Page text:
Picture of Power graph for Radio Shack Solenoid I used.  You can see the pull in oz is much higher at 1/8 inch or small stroke.

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Picture below shows the 1/16 inch thick strips of wood I added to the notch (appear whiter) to make the piston get more into the magnet and shorten the stroke for more power.

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 The coal is dumped into a coal car when activated with a push button on the control panel.   A flat roof for the Coal Loading Section was covered with sheet metal roofing.  Two 12 volt mini Christmas bulbs were installer in the outside corners of the floor and floor was cut out to illuminate the track below and inside the Coal Loading Section.

 

The picture shows the lights inside to light windows and cut through bottom to light coal car area below.

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The picture is from the outside of coal mine loading station showing the lights working for inside the building and lighting the car below

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Like most active accessories, the coal mine/coal loader should be located for easy hand access by the operator.  The coal must be hand loaded into the funnel and the slide gate valve must be hand closed.  Lionel plastic coal is used which came with a Lionel coal dumping car from the 1980s. 

This was a fun project, especially figuring out a working coal car loading system.

Charlie

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Sound like it was a fun project and it looks really great.  Nice lighting inside the building.  I laugh when I see the little gimmicks people use to get things to work and I do the exact same thing.  Stick a shim here or there and glue a piece of bent wood to make it work and fill a gap.  Again great job kit bashing.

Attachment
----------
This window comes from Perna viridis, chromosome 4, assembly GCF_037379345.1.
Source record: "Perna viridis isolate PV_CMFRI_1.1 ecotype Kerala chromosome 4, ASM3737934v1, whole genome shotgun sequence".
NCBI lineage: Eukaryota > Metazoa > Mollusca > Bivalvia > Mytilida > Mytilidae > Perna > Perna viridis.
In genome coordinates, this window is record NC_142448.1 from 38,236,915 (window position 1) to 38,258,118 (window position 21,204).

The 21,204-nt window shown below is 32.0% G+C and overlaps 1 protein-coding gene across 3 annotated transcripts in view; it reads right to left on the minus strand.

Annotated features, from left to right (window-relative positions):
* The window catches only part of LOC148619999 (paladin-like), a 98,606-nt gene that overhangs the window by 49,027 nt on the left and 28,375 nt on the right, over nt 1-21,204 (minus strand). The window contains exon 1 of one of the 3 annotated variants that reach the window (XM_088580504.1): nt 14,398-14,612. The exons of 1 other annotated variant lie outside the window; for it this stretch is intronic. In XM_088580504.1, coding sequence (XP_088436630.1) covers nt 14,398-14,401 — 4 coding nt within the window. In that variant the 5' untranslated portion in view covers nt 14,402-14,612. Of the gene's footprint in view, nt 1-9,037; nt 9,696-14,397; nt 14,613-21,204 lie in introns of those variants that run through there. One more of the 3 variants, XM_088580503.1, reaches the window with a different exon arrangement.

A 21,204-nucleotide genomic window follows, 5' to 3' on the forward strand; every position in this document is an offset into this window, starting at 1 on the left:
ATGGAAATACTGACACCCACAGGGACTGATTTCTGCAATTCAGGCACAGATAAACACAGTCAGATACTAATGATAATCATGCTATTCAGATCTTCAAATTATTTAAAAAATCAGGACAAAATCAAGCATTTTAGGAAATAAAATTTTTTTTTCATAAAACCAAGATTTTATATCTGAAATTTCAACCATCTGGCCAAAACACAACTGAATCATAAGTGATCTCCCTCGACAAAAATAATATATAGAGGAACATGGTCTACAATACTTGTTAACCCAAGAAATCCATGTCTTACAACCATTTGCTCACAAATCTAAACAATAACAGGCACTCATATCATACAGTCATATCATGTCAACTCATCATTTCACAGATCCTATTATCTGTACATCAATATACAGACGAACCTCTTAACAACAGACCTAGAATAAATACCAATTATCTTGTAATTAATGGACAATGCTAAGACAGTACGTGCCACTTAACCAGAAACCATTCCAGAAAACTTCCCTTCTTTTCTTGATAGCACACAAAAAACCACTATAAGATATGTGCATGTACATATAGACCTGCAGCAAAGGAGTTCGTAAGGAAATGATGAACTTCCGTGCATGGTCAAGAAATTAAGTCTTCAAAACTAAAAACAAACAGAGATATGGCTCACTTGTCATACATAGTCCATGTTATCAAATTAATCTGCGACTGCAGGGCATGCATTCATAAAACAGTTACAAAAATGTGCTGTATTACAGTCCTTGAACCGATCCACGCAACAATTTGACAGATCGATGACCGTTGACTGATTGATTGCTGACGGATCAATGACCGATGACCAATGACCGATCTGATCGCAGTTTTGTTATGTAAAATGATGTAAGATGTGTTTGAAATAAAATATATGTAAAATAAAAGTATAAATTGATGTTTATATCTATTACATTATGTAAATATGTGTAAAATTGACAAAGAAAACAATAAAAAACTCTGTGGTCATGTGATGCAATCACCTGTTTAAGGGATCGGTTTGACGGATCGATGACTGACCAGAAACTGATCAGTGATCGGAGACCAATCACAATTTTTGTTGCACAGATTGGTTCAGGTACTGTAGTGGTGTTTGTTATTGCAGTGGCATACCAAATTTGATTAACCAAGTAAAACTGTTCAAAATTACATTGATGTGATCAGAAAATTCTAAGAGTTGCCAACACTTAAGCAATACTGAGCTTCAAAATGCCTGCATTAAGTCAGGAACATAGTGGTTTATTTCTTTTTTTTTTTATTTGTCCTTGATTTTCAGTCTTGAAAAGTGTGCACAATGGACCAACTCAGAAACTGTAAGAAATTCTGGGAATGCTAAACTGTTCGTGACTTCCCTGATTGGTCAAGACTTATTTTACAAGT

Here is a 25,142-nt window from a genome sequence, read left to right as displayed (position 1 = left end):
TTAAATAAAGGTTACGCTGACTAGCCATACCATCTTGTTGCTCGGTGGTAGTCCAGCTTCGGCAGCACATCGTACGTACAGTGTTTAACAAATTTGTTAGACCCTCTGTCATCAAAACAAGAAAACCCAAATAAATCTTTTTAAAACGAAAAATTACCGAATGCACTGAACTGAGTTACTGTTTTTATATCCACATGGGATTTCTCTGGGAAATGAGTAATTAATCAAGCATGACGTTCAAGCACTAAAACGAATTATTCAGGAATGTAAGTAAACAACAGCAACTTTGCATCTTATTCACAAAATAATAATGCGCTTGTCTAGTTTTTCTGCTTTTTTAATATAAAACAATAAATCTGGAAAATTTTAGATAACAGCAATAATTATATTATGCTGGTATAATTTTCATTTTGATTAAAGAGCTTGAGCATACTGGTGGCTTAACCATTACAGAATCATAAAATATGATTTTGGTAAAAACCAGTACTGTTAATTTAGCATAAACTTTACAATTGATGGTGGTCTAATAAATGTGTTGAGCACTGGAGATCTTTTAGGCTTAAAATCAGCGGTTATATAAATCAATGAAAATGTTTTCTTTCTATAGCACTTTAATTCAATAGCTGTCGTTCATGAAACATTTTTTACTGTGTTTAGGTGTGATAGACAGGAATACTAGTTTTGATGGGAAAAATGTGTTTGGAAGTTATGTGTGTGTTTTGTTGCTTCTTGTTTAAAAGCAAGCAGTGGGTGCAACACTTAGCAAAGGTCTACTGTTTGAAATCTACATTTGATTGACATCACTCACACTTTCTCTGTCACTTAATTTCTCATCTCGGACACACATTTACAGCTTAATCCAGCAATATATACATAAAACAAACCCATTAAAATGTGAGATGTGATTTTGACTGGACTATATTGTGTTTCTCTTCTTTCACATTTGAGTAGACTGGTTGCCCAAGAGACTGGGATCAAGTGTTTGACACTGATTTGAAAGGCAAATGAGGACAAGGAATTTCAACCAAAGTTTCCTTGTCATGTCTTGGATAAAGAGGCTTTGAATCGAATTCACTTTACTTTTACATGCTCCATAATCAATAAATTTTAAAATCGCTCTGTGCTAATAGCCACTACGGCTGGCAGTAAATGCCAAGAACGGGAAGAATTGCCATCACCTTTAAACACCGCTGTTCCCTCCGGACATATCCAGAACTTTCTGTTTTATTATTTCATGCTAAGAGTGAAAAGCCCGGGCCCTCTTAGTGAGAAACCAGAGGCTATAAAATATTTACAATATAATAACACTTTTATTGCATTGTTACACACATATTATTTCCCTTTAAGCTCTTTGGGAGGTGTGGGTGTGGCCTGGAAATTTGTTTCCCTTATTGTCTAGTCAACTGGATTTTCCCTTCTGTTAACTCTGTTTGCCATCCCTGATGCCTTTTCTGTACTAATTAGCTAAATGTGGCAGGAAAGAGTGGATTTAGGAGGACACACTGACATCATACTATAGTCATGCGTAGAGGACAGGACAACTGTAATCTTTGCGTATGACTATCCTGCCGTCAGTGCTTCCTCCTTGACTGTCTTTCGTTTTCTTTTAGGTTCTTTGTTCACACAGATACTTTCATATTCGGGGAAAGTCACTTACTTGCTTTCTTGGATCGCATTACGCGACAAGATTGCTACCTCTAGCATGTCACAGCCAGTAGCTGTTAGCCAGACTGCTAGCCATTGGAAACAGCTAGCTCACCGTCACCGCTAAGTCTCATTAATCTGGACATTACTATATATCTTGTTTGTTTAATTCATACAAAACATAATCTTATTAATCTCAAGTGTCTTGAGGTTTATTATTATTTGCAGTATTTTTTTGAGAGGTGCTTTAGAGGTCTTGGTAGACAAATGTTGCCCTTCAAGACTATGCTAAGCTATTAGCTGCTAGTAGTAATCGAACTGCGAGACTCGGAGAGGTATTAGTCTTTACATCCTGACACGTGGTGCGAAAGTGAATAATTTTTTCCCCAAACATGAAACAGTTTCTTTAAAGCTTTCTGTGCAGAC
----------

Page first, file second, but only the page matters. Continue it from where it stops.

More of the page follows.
EF701E6D-393D-43E2-8C3C-FE7F9F2DF53D

This diorama I built for Turkey Point Lighthouse Society and is displayed at Elk Neck State Park in Maryland. Park personnel were able to obtain the original blueprints from the national archives and each item was scratch built in 1/4 scale. Now back to the layout and to built some for me.

     Dennis L. Schlossman

  Denver, NC

  TCA, LCCA      

     Yadkin & Catawba Model Railroad Club

     Logo

      SE Shortline and Narrow Gauge Museum

Newton, NC

     E-5, United States Marine Corp 

      

 

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I have two buildings from my brothers and my childhood layout on my layout.  They were both made by our Dad, about 1950, using his childhood pedal powered scroll or jigsaw.

One building is a small train station, made from Masonite with the roof covered with model railroading  roofing paper.  The building has cuts scribed in to resemble siding.  It has widows and other parts sawed out by jigsaw after drilling a hole and making inside cuts.

Train station built in 1950, roof paper was originally Green IMG_0082

 IMG_0085

Charlie

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The second building is a gas or service station.  It is made from some type of thin wood covered with paper on both sides.  The siding has model railroading brick paper glued to the side to simulate brick siding.  The two garage doors have windows cutout with a pedal driven jigsaw.  The rear windows were made from some plastic window covering with cloth support simulating window panes.

Gas Station built in 1950  IMG_0089

IMG_0102

These building construction methods lead me to build several of my building using Masonite and brick paper which is still available from hobby shops or on eBay.  I got mine from Walthers years ago.

Charlie